I’ve been very lucky to have designed and animated in-game graphics for 3 different video game titles. EA’s 007: From Russia with Love (2005), Warner Bros Lord of the Rings: War in the North (2011) and most recently Disney’s Epic Mickey: The Power of 2 (2012). Surprisingly, the LOTR game started out as potential website project to market the game in their early development stages.
The reality is that the Tools, skills and process of designing and animating the menus of a console video game are almost exactly the same interactive websites. Everything I ever learned designing and animating immersive experiences on the web went into the design & animation of games like Epic Mickey 2.
Looking 10 years in to the future, how far can websites go?
Websites are just places where digital information is stored. Websites used to originate from boring servers in cold sterile data centers and viewed only on desktop computers with browsers. Now we’re receiving and sending information from all sorts of devices everywhere around us.
Of all the websites you/your company have produced, which one are you most proud of?
I’m proud of every project (the good & bad) all for different reasons. Everything I’ve designed, animated, coded, photographed has a small piece of me in it. Every project had both good and bad moments. Every project taught me something new about myself and my craft. I’m proud of everything.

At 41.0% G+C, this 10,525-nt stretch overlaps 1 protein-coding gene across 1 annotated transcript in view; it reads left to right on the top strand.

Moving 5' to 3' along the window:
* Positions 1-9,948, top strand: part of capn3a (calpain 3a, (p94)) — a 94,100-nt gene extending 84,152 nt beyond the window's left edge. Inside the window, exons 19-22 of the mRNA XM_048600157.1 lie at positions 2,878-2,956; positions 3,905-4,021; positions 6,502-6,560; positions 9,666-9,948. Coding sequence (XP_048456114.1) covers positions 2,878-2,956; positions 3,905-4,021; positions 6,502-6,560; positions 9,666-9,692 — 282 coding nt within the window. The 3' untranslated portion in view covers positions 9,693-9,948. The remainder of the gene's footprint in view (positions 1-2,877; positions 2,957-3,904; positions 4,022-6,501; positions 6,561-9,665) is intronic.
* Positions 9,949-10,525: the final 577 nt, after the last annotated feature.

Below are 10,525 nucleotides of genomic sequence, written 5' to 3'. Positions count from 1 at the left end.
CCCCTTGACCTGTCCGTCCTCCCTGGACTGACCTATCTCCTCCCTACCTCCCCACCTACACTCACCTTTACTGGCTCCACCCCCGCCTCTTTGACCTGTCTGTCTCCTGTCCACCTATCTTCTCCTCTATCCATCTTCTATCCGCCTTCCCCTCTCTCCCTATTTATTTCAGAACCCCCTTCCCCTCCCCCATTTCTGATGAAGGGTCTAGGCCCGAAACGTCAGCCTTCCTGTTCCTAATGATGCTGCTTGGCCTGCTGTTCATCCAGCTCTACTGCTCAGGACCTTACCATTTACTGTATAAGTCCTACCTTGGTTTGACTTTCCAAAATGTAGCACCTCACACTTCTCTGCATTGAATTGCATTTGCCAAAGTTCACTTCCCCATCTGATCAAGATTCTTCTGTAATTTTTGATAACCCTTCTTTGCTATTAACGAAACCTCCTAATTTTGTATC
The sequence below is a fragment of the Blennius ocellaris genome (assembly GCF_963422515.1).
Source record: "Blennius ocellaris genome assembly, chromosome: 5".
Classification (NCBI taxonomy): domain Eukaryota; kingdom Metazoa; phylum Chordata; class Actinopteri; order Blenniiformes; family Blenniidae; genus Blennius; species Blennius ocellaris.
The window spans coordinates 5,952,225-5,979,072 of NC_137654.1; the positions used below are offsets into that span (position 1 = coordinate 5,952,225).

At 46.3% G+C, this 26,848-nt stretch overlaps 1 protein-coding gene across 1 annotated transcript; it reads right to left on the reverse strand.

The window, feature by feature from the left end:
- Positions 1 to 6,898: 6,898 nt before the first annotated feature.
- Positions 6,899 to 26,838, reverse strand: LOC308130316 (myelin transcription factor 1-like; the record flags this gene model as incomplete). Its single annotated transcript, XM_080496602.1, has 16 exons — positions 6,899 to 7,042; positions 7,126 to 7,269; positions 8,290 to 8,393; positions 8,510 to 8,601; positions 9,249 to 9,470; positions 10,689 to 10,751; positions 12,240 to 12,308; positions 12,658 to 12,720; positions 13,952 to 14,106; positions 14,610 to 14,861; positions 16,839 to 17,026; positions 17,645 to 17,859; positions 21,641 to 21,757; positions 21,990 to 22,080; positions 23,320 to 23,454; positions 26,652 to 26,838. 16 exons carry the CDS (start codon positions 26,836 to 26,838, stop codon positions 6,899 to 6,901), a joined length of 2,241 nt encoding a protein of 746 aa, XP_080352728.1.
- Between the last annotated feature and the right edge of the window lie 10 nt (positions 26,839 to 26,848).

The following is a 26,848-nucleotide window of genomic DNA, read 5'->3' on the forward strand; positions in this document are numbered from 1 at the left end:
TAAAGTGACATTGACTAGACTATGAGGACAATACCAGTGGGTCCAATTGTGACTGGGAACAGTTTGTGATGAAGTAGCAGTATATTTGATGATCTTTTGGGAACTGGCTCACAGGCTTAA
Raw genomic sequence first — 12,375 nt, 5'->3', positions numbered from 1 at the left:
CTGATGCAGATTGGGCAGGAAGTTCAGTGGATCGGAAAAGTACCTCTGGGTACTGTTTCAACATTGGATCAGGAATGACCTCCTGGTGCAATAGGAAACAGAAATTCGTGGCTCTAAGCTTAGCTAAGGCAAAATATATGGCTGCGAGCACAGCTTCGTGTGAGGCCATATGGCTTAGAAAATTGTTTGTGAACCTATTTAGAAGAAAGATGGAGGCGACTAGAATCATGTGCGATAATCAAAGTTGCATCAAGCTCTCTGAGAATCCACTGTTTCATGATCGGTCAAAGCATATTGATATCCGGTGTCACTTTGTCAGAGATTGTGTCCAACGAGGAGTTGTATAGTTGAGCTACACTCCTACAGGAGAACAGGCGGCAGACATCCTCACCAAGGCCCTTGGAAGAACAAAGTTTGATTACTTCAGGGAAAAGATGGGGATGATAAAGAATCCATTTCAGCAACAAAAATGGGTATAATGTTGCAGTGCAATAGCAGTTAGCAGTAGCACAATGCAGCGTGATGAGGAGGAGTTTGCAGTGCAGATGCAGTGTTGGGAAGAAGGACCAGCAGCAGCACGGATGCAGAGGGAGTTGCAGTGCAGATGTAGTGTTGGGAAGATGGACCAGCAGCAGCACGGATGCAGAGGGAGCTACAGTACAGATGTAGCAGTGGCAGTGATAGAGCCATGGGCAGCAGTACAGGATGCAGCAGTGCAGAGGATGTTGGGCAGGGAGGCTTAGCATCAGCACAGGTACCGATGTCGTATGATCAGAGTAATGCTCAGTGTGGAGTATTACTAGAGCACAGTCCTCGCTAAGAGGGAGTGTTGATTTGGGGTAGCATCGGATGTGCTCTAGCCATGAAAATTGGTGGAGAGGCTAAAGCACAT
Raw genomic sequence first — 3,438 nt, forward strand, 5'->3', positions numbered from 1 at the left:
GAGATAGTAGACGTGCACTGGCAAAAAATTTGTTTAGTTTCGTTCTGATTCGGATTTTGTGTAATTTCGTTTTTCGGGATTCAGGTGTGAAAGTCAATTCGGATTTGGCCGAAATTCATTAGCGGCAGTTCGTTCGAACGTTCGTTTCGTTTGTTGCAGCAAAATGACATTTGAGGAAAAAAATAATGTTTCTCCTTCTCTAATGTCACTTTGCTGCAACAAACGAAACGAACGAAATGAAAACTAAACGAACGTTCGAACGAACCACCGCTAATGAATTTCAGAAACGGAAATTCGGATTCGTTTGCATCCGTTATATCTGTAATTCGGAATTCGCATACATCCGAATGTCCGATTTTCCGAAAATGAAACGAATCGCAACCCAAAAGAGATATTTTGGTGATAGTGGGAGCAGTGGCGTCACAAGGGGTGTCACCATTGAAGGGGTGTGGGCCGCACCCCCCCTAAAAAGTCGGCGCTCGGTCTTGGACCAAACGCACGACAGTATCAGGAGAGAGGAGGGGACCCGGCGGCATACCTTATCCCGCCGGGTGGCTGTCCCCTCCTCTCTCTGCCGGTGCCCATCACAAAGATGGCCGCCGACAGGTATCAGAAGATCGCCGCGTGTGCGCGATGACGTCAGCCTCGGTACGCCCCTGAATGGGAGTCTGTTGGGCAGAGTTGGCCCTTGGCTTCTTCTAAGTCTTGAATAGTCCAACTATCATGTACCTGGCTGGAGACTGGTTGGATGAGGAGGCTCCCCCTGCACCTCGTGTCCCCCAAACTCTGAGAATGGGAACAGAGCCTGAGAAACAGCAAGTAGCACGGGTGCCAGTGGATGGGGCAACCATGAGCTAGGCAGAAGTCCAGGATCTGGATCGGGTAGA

Do you think Flash is here to stay?
But of course things changed when mobile exploded and Apple selfishly blocked the Flash Player to protect its own goals & interests. New technologies & techniques using HTML5/Canvas/JS/CSS to do basic animations, fonts, videos and data interaction suddenly were pushed to the forefront. These are now great adaptations & solutions to old challenges in new devices and browsers. They have completely replaced Flash as the way we add these fundamental enhancements to the average website.
I still think that Flash as a development tool is still the most robust and powerful tool for creating & animating immersive content, applications, games, mobile apps, interactive websites and experiences. But sadly the Flash Player plug-in has finally jumped the shark.
There is perhaps a shift in web use these days. We are seeing a decline in the purely experiential sites in flash with huge production efforts, to a relationship with clients based on tools and services, that many times have simples interfaces. How do you see that trend developing? Will Flash suffer?